Freedom of the Press Foundation has filed a Freedom of Information Act (FOIA) lawsuit against the Justice Department for all correspondence the agency has had with Congress over proposed FOIA reform bills that died last year in Congress, despite having unanimous support of all its members.
More than a year and a half ago, we received an anonymous tip that the Justice Department was trying to halt the modest and uncontroversial FOIA reform bills of 2014 that were supported by huge majorities in both houses of Congress. We filed a FOIA request for all emails and other communications about the bills between the congressional offices sponsoring the legislation and the Justice Department to uncover what the agency's true position was.
The anonymous tip we received turned out to be prescient: At the end of last year, despite a remarkable level of support from both parties, the bills did not become law because they were held up at the last minute by then-Speaker of the House John Boehner. The Washington Post later reported that the legislation failed based on objections from a few key federal agencies—most notably the Justice Department.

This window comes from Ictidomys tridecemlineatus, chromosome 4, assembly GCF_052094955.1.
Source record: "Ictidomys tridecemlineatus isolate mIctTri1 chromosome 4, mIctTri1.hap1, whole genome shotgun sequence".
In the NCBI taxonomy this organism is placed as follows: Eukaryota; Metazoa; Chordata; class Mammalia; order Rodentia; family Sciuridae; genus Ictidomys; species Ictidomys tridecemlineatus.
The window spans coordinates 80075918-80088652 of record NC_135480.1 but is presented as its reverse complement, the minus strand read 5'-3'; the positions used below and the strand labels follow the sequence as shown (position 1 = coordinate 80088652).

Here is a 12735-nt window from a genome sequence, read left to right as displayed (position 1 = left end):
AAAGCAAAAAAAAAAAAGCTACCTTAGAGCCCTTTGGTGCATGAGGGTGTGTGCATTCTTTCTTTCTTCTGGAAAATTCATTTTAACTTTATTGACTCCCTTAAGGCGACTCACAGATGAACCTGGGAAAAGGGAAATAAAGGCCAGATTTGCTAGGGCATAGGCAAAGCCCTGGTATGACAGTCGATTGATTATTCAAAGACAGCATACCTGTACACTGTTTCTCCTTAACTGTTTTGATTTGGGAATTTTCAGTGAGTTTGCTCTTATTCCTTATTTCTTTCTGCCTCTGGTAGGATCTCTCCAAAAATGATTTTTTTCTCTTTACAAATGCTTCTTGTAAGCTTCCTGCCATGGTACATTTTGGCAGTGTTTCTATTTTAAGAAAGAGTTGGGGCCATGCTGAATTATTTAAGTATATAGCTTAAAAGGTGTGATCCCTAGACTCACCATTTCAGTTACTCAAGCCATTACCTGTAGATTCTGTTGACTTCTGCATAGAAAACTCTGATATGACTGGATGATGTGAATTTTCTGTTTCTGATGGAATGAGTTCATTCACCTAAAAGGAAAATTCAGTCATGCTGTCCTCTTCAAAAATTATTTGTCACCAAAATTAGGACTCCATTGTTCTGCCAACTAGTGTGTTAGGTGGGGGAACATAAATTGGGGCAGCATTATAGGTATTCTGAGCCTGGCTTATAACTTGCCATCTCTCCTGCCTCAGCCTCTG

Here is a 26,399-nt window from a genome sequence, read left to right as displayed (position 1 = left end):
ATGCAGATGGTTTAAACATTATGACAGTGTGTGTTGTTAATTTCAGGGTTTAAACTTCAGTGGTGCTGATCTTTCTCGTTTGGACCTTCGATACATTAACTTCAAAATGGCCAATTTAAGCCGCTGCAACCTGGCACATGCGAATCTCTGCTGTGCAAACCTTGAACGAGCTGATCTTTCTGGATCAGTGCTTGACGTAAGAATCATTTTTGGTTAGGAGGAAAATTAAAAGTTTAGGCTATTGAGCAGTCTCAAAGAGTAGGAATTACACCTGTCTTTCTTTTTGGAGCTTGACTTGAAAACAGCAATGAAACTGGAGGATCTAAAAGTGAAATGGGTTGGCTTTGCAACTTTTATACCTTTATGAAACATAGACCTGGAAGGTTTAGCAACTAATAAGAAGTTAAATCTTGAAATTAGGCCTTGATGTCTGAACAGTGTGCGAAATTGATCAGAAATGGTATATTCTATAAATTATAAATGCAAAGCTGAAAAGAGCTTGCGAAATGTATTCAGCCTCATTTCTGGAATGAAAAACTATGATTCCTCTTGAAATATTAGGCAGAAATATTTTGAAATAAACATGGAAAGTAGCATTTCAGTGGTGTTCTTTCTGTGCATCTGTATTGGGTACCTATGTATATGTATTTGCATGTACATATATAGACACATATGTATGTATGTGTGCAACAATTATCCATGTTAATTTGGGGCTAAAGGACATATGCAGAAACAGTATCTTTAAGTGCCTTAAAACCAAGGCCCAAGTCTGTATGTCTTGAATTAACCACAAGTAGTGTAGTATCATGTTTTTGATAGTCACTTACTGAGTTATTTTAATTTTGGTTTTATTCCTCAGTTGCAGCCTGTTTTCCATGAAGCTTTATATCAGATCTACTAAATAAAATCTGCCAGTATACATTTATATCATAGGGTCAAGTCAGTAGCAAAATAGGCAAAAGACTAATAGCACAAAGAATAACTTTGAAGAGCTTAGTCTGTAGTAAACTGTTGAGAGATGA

What made the Justice Department's reported actions particularly reprehensible was that the legislation's language—and even more specifically, the precise part that the Justice Department was reportedly worried about—was based virtually word for word on the Justice Department's own FOIA policy.
In 2009, when the Obama Administration first promised to be the "most transparent administration ever," the Justice Department issued guidelines for how all federal agencies should interpret FOIA requests, including:
[T]he Department of Justice will defend a denial of a FOIA request only if (1) the agency reasonably foresees that disclosure would harm an interest protected by one of the statutory exemptions, or (2) disclosure is prohibited by law.
The FOIA Improvement Act of 2014 would've made merely this policy the law at the agency level. The disputed section read:
An agency shall withhold information under this section only if a) the agency reasonably foresees that disclosure would harm an interest protected by an exemption described in subsection or other provision of law; or b) disclosure is prohibited by law.
As you can see, the two passages are virtually the same. The similarity raises significant questions, including whether the Justice Department is upholding its own guidelines in the first place, and why the agency would be afraid of its own policies becoming law.
For a year and a half the Justice Department has not sent us a single page of correspondence (virtually all the other agencies we asked sent us emails or other documents within a month or two). Today, we are filing suit to find out why the Obama Administration's Justice Department is preventing legislation based on its own supposed policy from becoming law.
We'll keep you updated as the lawsuit progresses.
Special thanks to our amazing legal counsel working on this case, D. Victoria Baranetsky and Marcia Hofmann, who crafted the excellent complaint that you can read in full below.